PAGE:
The American Cancer Society, in its press release about a new breast cancer drug approved, mentioned that the solution can cause dangerous allergic reactions in many people, so patients "must" first take other drugs like steroids and antihistamines in "hopes" to prevent a bad reaction. The solution can also leach chemicals from regular plastic tubes used to deliver medication, so Taxol must be given through special tubing.
The new drug for breast cancer (Abraxane) is a new form of Taxol (Paclitaxel), which is also a widely used breast cancer drug. So, no, Taxol side effects can happen in any cancer, not just ovarian. Abraxane does not need to be dissolved in the castor oil solution and does not require special equipment to be given to patients. However, more of the women on Abraxane had numbness and tingling in their hands and feet. And more suffered nausea and vomiting, diarrhea, muscle and joint pain and anemia.
The percentage of patients that must respond to a drug before it is approved by the FDA varies as high as 80% to as low as 20%. Thereafter, it is used routinely for all patients with the same form of cancer, though unfortunately, a drug that helps one person does not necessarily mean it will help all patients with the same diagnosis. Taxol was approved by the FDA with a 30% efficacy (not accuracy).
Now, Bionumerik, in boosting its new drug Tavocept, that is aimed at preventing or reducing common and serious side effects, particularly nerve and kidney damage, associated with taxane (Taxol) and platinum (Carboplatin) drugs, talks about in their literature that chemotherapy-induced toxicities are common and serious clinical problems that adversely impact both the quality of life of cancer patients and the ability of patients to continue treatment for their cancer. Very little has been accomplished to prevent or reduce chemotherapy-induced toxicities such as nerve damage (neurotoxicity), kidney damage (nephrotoxicity) and hearing impairment (ototoxicity). But now they have another new product.
Thanks for your reply. My husband will have a PET/CT in a couple of weeks, and my question may be a moot point, if the Taxol is not being effective. (They will discontinue if the cancer has regressed.)
I do have a lot of faith in our oncologists....they work in a cancer clinic in a good teaching hospital, the Medical College of Georgia, to be precise. They are also getting input from the leading thymic carcinoma doctor, who is at Indiana Medical College. He sees several thymic patients a month, whereas most oncologists do not see a case in their lifetime. He suggested that Taxol be given instead of additional Cisplatin, Adriamycin, and Cytoxan cocktail. I know that our doctors are well aware of the many undesired side effects of all chemos, and are very pleased with how well my husband recuperates after each series, also the fact that he has always gotten several years' stability and well-being each time he undergoes treatment. It is a bit scary this time, though....when he finishes this series, he will have taken 11 doses total, using 5 different chemos. He has bounced back remarkably after each dose, though, and 2 of the 3 weeks beween dose, he usually feels quite good. A lot of Taxol is being given in our clinic, too, for many different cancers.....it will be a shame of many of these patients go on to develop further illness as a result of the drugs.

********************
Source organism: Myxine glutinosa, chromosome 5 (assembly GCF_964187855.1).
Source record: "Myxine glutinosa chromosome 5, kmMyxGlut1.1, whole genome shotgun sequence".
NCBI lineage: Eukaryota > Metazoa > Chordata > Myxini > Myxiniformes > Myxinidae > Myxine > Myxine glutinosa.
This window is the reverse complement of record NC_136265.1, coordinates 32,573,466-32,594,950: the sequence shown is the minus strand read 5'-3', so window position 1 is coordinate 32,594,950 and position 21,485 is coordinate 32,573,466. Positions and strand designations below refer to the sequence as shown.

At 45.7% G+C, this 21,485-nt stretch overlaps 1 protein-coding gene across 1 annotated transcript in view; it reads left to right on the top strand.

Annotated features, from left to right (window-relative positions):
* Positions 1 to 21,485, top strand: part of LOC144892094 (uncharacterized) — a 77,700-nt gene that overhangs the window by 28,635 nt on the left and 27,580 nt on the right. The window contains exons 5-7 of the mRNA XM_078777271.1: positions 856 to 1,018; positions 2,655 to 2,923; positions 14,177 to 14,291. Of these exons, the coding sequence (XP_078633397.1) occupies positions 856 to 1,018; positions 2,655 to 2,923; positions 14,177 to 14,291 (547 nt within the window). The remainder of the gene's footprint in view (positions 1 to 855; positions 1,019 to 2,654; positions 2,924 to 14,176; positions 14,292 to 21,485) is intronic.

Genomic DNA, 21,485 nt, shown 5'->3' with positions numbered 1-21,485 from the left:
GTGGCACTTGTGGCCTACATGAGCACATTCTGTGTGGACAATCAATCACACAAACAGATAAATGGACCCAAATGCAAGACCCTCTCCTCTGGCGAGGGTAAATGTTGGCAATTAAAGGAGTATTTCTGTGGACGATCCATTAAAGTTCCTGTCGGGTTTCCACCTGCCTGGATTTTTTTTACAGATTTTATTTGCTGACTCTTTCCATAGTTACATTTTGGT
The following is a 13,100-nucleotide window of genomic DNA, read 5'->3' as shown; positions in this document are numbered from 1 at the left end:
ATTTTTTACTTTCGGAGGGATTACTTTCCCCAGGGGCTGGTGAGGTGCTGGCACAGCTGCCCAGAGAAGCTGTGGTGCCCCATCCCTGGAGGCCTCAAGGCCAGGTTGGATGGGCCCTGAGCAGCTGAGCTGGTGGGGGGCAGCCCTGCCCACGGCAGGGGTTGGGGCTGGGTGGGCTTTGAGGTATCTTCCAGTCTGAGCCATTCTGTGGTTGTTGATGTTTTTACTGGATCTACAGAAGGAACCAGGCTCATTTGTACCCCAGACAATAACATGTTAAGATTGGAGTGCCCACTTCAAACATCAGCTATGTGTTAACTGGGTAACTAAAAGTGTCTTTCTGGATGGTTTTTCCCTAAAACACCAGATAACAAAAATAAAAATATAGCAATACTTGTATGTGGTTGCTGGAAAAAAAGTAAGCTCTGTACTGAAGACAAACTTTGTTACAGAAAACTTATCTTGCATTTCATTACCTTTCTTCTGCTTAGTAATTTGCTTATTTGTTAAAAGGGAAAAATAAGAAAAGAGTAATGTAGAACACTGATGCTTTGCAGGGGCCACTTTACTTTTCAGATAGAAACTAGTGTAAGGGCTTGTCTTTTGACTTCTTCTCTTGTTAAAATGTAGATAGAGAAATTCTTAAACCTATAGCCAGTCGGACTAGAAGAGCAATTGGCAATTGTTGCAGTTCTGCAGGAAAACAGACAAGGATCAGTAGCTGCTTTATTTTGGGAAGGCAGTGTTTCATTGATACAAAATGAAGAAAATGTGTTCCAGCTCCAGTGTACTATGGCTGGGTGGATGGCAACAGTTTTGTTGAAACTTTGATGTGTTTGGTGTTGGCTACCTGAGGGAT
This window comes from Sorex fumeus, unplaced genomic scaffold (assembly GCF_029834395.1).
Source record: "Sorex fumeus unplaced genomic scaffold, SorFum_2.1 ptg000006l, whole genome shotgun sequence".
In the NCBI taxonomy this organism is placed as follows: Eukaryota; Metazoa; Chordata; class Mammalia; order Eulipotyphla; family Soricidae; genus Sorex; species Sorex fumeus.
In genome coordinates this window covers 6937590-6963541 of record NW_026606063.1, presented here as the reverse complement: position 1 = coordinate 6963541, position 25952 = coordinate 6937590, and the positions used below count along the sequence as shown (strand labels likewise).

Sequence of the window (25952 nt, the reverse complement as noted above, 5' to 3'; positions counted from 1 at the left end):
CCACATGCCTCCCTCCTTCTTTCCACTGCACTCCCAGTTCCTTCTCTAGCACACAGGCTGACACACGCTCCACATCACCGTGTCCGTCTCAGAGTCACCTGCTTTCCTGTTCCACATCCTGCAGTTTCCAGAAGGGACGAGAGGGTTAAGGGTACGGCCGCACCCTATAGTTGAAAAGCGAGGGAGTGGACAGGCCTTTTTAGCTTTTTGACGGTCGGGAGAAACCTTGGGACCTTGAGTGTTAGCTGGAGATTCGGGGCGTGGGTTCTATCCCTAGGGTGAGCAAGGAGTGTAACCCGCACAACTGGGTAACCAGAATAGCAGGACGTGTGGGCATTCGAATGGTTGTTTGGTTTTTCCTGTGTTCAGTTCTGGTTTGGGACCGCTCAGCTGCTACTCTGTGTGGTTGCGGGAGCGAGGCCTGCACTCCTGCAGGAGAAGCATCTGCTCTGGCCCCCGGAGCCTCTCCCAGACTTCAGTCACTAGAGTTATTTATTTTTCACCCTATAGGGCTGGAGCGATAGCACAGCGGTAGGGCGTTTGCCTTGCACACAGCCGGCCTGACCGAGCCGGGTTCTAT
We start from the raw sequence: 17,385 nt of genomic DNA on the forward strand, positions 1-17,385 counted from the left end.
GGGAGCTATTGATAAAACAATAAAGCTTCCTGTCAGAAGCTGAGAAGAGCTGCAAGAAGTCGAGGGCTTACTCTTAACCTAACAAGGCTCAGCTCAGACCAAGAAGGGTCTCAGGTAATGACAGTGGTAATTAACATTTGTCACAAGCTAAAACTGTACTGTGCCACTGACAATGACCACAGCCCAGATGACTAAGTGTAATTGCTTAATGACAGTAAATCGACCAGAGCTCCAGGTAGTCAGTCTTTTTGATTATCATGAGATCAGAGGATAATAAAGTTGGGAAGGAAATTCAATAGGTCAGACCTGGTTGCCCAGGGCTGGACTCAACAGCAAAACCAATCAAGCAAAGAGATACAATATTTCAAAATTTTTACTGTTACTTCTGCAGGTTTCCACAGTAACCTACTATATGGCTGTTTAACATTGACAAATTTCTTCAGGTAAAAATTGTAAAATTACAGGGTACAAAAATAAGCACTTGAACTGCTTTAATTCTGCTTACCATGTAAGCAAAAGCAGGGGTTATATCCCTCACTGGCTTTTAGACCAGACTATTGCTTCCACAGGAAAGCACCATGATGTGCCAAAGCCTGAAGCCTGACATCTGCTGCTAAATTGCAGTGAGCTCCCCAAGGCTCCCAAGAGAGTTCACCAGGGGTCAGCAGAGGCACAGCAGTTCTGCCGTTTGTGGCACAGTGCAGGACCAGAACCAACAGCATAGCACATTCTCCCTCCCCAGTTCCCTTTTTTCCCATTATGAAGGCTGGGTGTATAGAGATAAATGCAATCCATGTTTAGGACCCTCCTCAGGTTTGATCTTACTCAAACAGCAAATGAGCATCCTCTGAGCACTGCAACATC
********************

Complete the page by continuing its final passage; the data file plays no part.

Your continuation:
Thank your for your interest. The nurses had mentioned that Taxol was given in an oil, but did not specify what kind 9Neither did I ask!)
All things happen for a reason; our job is to search for it.
Gee. I hope the cancer hasn't regressed. And I hope that they would not discontinue if it has. Has any tumor or fluid specimens been retained at pathology? Take a look at postings for chemosensitivity testing at either the breast or ovarian cancer subjects on this web site. This technology excels in refractory cancer.
It's interesting that your doctors at Medical College of Georgia are getting input from a leading thymic carcinoma doctor at Indiana Medical College. I am certainly happy for that. It IS usual. Your in good hands. It reminds me of a form of what once was a very rare form of cancer (Leptomingeal Carcinomatous or Carcinomatous Meningitis). For ovarian cancer, up until 1994, there was only 14 well documented cases on record. What was so unusual is that about 50% of this type of cancer was diagnosed "post-mortum." Only after the patient died had they discovered it.